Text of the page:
Oh...one more thing! Another trick I had that really, really helped me get in the right head set before stepping foot in the barn..... music! Find a CD that makes you feel really jacked up and ballsy! Something with an edge! Pushing through your fears is not place for Sarah McClochlan people! I nearly wore out my Steve Earl Copperhead Road CD for all the times I played it while sitting in my truck outside the barn. Kanye's "Gold Digger" too!


  1. You addressed her questions very well - and its ok to swear every once in a while.

  2. Good answer and suggestions. I keep thinking about doing yoga for balance. I think I don't have very good balance. Riding without stirups has actually helped, but obviously if bucking and bolting is an issue, that might not be the greatest idea for setting yourself up for success.

    And I think you are so right about music setting your mood. Nothing like some GnR and Metallica on the way out to the barn for an enthusiastic day of work :)

  3. Thanks Chelsi! While I know this, it's good to hear it from someone else. I don't worry about Casey bolting, because that would be too much work for his lazy self. He's recently had a bit of spring fever and has been crow hopping, but that's partially why he's with the trainer.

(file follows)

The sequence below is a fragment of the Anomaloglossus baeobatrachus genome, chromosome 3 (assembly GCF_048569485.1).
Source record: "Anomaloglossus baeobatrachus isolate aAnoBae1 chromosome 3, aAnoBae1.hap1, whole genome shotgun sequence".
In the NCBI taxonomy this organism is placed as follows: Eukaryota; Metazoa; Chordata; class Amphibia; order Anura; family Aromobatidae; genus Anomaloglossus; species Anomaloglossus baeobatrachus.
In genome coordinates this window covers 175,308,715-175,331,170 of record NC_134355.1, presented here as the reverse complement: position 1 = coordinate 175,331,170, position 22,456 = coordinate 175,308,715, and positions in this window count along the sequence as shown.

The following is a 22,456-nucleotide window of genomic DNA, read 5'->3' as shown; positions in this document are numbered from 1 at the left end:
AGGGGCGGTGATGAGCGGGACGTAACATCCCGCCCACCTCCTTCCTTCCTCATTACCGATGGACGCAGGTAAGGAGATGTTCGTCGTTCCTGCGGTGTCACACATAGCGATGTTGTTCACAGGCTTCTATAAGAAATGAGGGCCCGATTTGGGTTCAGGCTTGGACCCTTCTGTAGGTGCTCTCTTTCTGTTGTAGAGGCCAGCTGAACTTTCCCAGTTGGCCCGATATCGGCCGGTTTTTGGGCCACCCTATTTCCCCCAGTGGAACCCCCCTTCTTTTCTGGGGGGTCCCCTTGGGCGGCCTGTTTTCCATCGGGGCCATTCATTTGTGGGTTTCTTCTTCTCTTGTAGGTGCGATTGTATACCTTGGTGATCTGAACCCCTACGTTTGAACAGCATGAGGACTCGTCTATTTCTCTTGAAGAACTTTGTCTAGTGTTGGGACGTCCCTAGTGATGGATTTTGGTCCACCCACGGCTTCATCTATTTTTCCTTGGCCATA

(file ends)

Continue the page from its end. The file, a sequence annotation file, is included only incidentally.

I picked a trainer that reminds me of my sister. She's positive and encouraging. When I ride (depending on how my joints are doing), I ride one of her lesson horses. So far, we've only had one riding lesson but Casey and I have had a couple halter lessons on days when I'm too sore to ride.

    One good head injury from a car accident has left me rather a wreck, hasn't it?

    I just bought a stability ball, I love playing the balance games on wii fit, am just getting back into yoga (downward facing dog is great for building upper body strength!) and will hopefully be starting pilates (at home) soon.

    Thinks I'm specifically afraid of under saddle:
    -that my fibro will get the best of me and I'll get "stuck" and not be able to dismount. On the other hand, I'm also worried I'll have a muscle spasm and cue him to take off when that's not what I'm wanting. (Silly, because that would be too much like work for him- lazy boy!)